Our Lives

A death cuts her ties to a small town past

CorrespondentJanuary 12, 2013 


Elizabeth McCarthy for "Our Lives" column.

CHRIS SEWARD — cseward@newsobserver.com

One of my cousins passed away just before Christmas. He was not my last relative on my mother’s side, but he was the last to live in the small town where she was raised and where we used to visit when I was a child. Just a small town in the mountains of West Virginia, one that used to be driven by coal mining, but now, thanks to the New River Gorge Bridge and whitewater rafting, is driven by tourism. I remember a small town with a few stoplights, a post office, my grandfather’s office, one boutique, a Ben Franklin and a department store. That is not the reality today, but rather the place that exists in my mind. When I last visited, I felt almost violated by the people with no connection to the town who came to spend time and money for a weekend before returning to their real lives.

That’s the town where I have attended too many funerals, the town to which we used to escape summer in Richmond, where the mountains offered a respite from the heat and boredom, where my grandmother’s geranium-scented porch had a glider and chaises, and where, miraculously, as children, we managed not to ruin her nice things. Where there were tiny bottles of Sprite and Coke (which we never got at home), Fiesta Ware at breakfast, Spode at supper, and where the adults drank beer and talked into the night at my aunt and uncle’s houses, while we marveled at the secret world that adults inhabited when they thought the children were not listening.

This is all, of course, colored by the power of the past: things seemed easier because they were. We would cram into a compact car (as was the style in those days), and my mother would drink coffee as if she would win a coffee drinking competition while we argued in the back. We would stop for lunch in Lexington before hitting the switchbacks where the vistas were as breathtaking as my fear that we’d careen over the edge into oblivion. I would spend the entire visit dreading the return trip, during which, until we discovered the magic of Dramamine, I would inevitably vomit from car sickness.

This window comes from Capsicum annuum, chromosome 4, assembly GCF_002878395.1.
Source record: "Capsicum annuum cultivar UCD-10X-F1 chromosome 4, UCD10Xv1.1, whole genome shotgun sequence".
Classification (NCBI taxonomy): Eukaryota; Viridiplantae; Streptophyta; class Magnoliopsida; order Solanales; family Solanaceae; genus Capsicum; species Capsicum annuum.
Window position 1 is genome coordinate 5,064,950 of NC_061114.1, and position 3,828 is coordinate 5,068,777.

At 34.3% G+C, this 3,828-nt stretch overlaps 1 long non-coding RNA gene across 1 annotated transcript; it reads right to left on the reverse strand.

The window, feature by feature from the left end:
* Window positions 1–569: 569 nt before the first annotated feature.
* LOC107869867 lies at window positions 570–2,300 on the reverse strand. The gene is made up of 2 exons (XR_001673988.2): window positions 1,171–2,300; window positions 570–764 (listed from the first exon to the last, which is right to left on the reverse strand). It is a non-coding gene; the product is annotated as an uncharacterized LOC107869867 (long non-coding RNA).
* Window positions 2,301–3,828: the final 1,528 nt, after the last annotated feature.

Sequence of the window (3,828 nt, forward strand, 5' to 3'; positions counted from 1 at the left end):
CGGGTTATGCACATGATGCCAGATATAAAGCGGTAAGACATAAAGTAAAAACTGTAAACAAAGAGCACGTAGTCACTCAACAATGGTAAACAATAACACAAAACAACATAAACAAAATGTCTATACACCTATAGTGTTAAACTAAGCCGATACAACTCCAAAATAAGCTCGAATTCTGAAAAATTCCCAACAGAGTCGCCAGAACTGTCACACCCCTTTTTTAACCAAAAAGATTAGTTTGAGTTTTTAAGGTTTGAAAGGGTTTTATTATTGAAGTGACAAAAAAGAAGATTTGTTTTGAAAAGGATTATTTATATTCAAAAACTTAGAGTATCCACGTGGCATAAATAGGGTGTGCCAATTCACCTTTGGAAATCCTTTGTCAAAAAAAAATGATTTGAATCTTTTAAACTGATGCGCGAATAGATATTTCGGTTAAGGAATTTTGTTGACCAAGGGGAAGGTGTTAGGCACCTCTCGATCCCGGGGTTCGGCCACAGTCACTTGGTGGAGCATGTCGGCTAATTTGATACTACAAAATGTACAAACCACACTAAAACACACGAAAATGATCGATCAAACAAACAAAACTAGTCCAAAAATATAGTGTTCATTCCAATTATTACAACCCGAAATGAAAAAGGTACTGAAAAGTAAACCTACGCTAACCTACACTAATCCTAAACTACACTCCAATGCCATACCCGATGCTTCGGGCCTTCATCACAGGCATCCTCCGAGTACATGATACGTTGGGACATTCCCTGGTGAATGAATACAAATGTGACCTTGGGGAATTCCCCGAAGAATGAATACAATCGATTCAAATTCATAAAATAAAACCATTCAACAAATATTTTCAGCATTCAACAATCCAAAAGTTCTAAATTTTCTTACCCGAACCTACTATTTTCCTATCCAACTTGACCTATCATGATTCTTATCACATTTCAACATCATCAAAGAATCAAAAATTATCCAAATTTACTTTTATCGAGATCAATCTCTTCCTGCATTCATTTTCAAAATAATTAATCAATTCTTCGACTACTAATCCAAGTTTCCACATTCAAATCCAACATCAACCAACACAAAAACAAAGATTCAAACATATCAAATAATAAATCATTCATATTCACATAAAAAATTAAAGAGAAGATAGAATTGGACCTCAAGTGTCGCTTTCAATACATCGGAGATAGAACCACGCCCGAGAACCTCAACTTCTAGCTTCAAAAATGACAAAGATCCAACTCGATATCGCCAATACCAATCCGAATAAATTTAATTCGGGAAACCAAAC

At the time, I envied small town life: getting the mail from a post office and knowing that you were connected to a family who had been there for years and was not going anywhere. (That is not really the case: my mother used to say she was so glad to have “left those hills,” and my family left town to attend high school and college. All but my mother returned to stay, at least for a while.) Because this isn’t the place from which I came, I couldn’t return. It is different, somehow, from my own hometown. Hometowns tend to be places where we start inventing ourselves, and we don’t always want to go back to show off the current incarnation.

Where we are from defines who we are and where we are headed. Years ago, my now husband and I stood watching the water in Belhaven, where his grandparents are from, and decided we should get married and have children. In retrospect, it was a romantic sweeping gesture of an idea, but one from which I have never looked back. So, these places where our families lived and grew and loved and died and are buried become touchstones, physical manifestations of what was and what might still be.

Recently a friend suggested that, given the chance, we pack up the family and move overseas. I know plenty of people who have successfully done so, but I don’t think that is for me. My husband is a Raleigh boy, born in the old Rex Hospital on Wade Avenue and raised in Mordecai. I moved here post-undergraduate and have been here for more years than I wish to count. Even if we could afford to do so, we have no desire to even leave our neighborhood, and next year my oldest will attend the same high school my husband did. Could be that I am old, or that I have lost my sense of adventure, but that continuity comforts me.

Maybe L.P. Hartley was right: maybe “The past is a different country: they do things differently there.” I like the idea of the past as a visceral place. We don’t know, really, where we might end up in the future, but we know the countries and customs of our individual and collective pasts. Those are tangible, and losing a tie to one, especially to death, stings.


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